As someone who works with children approximately the age of the title character, watching The Boy is a very interesting experience. It’s fairly well known that during the Victorian Period, the cultural perceptions of childhood changed. Prior, children were seen as small adults and their exposure to hardship and cruelties of life was seen as the norm. In the late 19th century, social justice groups began to criticize the harsh conditions that children were forced to endure and demanded better. Childhood was now seen as a precious, fragile time for these angelic beings to develop. Even Peter Pan was born out of this mode of thinking, along with a myriad of literature aimed at children that approached its material from a place of gentleness. Craig Macneil’s The Boy attempts a character study focused on questions surrounding what happens to a child who has to live through the aforementioned brutality.
Set in 1989, The Boy points its watchful eye on Ted (played with remarkable coldness by Jared Breeze). Ted has grown up at the Mt. Vista Motel, located in some lonely corner of the American Southwest. Ted spends his days collecting roadkill for quarters and wandering the brush around the property. One rainy night, Ted causes a car crash that brings Colby (Rainn Wilson) to the motel for an indeterminate time. Colby is a mysterious figure who avoids the hospital and the local law and this intrigues Ted. At the same time, an anger is growing in Ted that troubles his father (David Morse) and is leading to a violent conclusion.
This is mostly definitely a character study and eschews any sort of heavy plotting towards that style of film making. The camera lingers on Ted and we intentionally view long moments of mundane wandering. As a result, the horror of the film is amplified by the slow burn. I would understand if a viewer became massively frustrated in the first half of the film because it does take its time putting all its pieces in place. Ted’s sociopathy is hinted at and I found myself questioning if there was anything wrong with him, if instead of being mentally ill he was simply a child who was working through feelings of confusion and alienation. The finale of the film removes any doubts yet still holds our lead character in a gray space where his actions could be viewed as justifiable revenge in the mind of an abused child.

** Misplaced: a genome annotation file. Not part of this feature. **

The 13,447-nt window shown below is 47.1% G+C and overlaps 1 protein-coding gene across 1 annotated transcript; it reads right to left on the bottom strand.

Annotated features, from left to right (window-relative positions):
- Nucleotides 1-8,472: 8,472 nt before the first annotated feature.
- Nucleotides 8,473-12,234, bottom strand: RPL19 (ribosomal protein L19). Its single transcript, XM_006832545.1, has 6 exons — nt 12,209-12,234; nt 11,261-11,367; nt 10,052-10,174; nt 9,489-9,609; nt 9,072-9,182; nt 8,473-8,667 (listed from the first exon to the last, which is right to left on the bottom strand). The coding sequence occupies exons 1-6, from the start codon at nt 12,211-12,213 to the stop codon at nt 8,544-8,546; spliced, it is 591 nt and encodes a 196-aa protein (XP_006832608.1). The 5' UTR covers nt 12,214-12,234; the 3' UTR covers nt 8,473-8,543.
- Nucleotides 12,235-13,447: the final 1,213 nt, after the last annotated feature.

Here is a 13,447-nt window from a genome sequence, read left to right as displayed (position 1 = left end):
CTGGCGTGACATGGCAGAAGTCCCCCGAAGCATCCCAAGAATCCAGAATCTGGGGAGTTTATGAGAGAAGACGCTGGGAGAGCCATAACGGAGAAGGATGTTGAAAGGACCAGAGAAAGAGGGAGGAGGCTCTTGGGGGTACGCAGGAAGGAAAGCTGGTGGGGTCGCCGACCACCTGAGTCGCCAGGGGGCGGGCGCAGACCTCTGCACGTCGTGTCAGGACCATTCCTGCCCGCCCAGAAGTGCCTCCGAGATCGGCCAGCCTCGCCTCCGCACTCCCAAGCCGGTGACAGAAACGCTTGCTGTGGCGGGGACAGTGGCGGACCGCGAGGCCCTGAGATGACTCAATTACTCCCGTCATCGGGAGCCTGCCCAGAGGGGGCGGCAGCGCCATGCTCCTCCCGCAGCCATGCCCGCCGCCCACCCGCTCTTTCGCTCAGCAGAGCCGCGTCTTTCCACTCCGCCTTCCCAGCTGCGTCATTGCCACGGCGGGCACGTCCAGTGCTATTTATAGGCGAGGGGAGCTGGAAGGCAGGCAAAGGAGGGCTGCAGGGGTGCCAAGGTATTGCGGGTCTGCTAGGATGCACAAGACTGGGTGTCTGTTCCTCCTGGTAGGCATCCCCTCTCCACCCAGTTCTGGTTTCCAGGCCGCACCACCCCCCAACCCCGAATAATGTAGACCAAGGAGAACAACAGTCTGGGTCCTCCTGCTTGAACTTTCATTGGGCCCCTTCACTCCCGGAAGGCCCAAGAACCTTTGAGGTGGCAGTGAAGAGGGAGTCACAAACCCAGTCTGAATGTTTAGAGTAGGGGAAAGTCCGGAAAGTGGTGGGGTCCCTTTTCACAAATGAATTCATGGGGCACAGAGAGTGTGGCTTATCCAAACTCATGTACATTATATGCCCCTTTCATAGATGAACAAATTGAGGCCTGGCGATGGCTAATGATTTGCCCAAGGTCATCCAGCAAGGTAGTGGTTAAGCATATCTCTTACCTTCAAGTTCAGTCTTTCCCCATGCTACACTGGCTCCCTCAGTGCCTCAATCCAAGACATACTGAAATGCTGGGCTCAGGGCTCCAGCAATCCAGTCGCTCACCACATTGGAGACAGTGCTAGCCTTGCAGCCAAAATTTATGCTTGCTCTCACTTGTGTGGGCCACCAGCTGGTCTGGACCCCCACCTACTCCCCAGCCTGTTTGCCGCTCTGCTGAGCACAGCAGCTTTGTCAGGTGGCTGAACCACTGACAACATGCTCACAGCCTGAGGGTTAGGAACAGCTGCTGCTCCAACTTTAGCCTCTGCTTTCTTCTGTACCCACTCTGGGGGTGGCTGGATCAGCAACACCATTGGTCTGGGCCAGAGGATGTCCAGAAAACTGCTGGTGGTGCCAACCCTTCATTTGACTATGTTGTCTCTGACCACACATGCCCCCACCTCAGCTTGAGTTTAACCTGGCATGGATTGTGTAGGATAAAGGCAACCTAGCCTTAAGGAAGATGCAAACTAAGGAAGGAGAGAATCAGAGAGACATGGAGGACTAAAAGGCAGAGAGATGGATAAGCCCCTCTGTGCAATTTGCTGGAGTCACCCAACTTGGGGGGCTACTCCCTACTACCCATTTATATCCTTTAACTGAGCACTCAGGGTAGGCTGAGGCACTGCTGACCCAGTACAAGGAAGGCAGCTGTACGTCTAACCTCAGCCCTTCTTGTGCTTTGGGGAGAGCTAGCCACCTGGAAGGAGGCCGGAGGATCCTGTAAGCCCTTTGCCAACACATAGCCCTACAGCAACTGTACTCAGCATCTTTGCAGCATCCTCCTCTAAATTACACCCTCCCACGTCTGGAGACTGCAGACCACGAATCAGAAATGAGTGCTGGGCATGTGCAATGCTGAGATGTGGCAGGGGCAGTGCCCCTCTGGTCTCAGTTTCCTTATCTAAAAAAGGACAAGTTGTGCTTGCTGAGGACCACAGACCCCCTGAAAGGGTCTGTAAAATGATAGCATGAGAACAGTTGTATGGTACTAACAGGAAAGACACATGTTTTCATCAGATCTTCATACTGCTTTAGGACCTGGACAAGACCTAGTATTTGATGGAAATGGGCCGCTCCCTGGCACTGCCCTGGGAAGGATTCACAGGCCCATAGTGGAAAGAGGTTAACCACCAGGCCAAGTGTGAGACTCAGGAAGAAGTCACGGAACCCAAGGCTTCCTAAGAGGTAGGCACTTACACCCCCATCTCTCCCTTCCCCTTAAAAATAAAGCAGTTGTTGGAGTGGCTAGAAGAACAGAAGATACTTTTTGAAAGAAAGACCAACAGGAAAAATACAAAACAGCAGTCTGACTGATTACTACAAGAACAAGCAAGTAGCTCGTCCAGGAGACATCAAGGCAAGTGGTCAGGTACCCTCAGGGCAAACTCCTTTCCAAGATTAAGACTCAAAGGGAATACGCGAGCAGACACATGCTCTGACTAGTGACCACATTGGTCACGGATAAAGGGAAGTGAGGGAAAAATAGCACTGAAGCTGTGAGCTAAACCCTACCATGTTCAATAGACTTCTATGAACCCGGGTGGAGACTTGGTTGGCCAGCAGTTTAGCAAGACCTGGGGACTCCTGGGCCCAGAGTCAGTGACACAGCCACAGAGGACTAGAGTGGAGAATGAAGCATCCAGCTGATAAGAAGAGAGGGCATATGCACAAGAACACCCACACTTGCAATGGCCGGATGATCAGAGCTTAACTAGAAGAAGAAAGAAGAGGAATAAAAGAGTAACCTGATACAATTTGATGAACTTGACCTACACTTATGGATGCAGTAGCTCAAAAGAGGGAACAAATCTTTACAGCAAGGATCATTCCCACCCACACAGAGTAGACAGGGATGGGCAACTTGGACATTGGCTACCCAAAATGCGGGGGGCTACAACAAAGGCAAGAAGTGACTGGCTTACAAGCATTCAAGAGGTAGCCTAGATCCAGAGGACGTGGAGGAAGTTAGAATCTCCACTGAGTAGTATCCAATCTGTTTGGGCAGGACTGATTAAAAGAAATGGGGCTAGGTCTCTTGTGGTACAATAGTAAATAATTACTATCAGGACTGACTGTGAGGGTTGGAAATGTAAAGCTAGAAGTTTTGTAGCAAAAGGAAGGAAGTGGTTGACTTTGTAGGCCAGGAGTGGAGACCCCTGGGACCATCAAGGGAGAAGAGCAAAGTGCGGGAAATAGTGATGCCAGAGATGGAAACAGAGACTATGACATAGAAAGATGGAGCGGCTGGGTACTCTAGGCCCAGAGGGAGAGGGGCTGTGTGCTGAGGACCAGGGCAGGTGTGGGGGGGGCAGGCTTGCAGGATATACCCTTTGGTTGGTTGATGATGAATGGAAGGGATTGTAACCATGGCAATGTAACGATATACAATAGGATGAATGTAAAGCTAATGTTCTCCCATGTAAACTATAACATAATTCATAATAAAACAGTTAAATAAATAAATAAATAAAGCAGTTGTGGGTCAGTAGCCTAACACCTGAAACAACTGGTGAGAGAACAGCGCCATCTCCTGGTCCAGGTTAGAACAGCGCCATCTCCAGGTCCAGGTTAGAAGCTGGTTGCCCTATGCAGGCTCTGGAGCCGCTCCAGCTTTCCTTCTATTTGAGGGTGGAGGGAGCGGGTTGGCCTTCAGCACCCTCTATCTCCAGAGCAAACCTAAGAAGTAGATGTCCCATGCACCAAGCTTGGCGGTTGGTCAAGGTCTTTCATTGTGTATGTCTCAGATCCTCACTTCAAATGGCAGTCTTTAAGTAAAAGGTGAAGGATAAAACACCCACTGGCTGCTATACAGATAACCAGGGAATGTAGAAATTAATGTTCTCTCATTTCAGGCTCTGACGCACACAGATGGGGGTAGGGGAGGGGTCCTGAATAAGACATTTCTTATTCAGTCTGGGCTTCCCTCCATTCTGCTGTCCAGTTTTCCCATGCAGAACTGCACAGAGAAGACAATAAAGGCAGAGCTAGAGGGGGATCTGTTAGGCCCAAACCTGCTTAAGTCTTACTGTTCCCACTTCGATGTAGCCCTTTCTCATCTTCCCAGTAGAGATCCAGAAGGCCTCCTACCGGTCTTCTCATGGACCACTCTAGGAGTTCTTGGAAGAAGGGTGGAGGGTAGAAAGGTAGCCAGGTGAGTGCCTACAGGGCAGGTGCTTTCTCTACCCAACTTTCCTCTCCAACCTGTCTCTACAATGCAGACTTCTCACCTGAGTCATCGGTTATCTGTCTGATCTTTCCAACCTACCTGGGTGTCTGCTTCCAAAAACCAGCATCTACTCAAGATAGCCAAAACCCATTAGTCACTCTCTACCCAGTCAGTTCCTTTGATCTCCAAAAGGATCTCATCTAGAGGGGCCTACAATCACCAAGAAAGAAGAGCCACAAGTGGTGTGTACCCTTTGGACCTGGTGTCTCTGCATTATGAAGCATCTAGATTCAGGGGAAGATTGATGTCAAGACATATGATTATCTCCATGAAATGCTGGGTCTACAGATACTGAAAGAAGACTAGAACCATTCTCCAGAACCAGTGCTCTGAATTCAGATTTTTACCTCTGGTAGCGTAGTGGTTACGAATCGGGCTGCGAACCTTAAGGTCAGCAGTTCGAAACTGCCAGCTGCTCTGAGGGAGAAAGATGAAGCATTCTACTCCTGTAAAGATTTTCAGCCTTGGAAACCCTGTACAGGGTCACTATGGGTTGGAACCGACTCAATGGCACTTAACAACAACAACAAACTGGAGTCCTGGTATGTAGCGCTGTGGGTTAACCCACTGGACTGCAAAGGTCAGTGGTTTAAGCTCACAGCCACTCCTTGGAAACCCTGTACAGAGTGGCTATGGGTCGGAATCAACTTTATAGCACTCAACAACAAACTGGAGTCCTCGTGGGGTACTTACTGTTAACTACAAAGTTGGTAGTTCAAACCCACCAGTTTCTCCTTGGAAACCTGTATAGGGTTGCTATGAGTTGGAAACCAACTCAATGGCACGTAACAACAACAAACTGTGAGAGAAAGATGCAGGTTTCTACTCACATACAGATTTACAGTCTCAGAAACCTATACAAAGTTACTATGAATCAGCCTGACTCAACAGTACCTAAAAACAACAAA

The standout aspect of The Boy is the acting. When plot is secondary, a director must have a cast that can develop their characters in organic ways. Jared Breeze is so convincingly cold and distant as Ted, and brings out pathos and emotion only when absolutely necessary. It is incredibly unsettling how well this young actor brings out the complicated psyche of Ted. David Morse and Rainn Wilson, the actors who share the most screen time with Jared, both deliver subtle and powerful performances. Morse, a character actor whose face you know already, is pathetic and infuriating as Ted’s father. He lived the same life as Ted, raised by his father at the motel and admits he doesn’t want this life for his son, but an invisible guilt appears to shackle the patriarch to this place. Even more interesting is Rainn Wilson as the mysterious Colby. We never quite get the gritty details of Colby’s past but so much can be inferred by what we are told. He desperately doesn’t want the police to search his damaged car in the local junkyard and his kinship with Ted is left open for interpretation. Is he actually developing the fatherly relationship the boy doesn’t have with his actual dad? Or is Colby just using the boy to process his own guilt about his past crimes?
The Boy is an incredibly dry and slow film. Don’t expect a campy melodrama pastiche of Psycho despite the setting and themes. The film traffics in one of my favorite element of great art: ambiguity. Lots of questions are left on the table. We never really know “Why?”. And that is okay. So often that’s the question we’re left with in real life, in the wake of tragic violence committed by the grown men Ted might grow up to be. Here, we are allowed a microscope to examine the birth of such evil in detail. What we learn is that the origins of darkness in the soul are more complicated than we would like to think.